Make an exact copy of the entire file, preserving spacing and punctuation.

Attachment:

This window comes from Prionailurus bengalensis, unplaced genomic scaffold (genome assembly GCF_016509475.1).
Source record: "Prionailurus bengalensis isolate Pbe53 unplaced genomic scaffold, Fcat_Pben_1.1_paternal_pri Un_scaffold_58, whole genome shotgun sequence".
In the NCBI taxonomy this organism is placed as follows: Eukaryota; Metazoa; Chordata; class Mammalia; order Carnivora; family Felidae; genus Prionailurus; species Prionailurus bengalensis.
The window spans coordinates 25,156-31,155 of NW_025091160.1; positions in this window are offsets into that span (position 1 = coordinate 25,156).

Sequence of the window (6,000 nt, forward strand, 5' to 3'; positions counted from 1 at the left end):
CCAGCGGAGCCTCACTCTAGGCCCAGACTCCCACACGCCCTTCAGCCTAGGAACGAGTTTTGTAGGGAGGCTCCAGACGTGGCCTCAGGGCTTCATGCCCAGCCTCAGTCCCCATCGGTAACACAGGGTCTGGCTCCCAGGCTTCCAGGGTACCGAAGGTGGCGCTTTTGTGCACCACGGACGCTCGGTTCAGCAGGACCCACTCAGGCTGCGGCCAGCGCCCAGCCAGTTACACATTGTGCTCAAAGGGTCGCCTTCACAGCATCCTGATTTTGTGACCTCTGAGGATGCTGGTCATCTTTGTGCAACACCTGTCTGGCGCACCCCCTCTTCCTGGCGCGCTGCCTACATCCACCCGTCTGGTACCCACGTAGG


This window comes from Prionailurus bengalensis, unplaced genomic scaffold (genome assembly GCF_016509475.1).
Source record: "Prionailurus bengalensis isolate Pbe53 unplaced genomic scaffold, Fcat_Pben_1.1_paternal_pri Un_scaffold_58, whole genome shotgun sequence".
In the NCBI taxonomy this organism is placed as follows: Eukaryota; Metazoa; Chordata; class Mammalia; order Carnivora; family Felidae; genus Prionailurus; species Prionailurus bengalensis.
The window spans coordinates 25,156-31,155 of NW_025091160.1; positions in this window are offsets into that span (position 1 = coordinate 25,156).

Sequence of the window (6,000 nt, forward strand, 5' to 3'; positions counted from 1 at the left end):
CCAGCGGAGCCTCACTCTAGGCCCAGACTCCCACACGCCCTTCAGCCTAGGAACGAGTTTTGTAGGGAGGCTCCAGACGTGGCCTCAGGGCTTCATGCCCAGCCTCAGTCCCCATCGGTAACACAGGGTCTGGCTCCCAGGCTTCCAGGGTACCGAAGGTGGCGCTTTTGTGCACCACGGACGCTCGGTTCAGCAGGACCCACTCAGGCTGCGGCCAGCGCCCAGCCAGTTACACATTGTGCTCAAAGGGTCGCCTTCACAGCATCCTGATTTTGTGACCTCTGAGGATGCTGGTCATCTTTGTGCAACACCTGTCTGGCGCACCCCCTCTTCCTGGCGCGCTGCCTACATCCACCCGTCTGGTACCCACGTAGG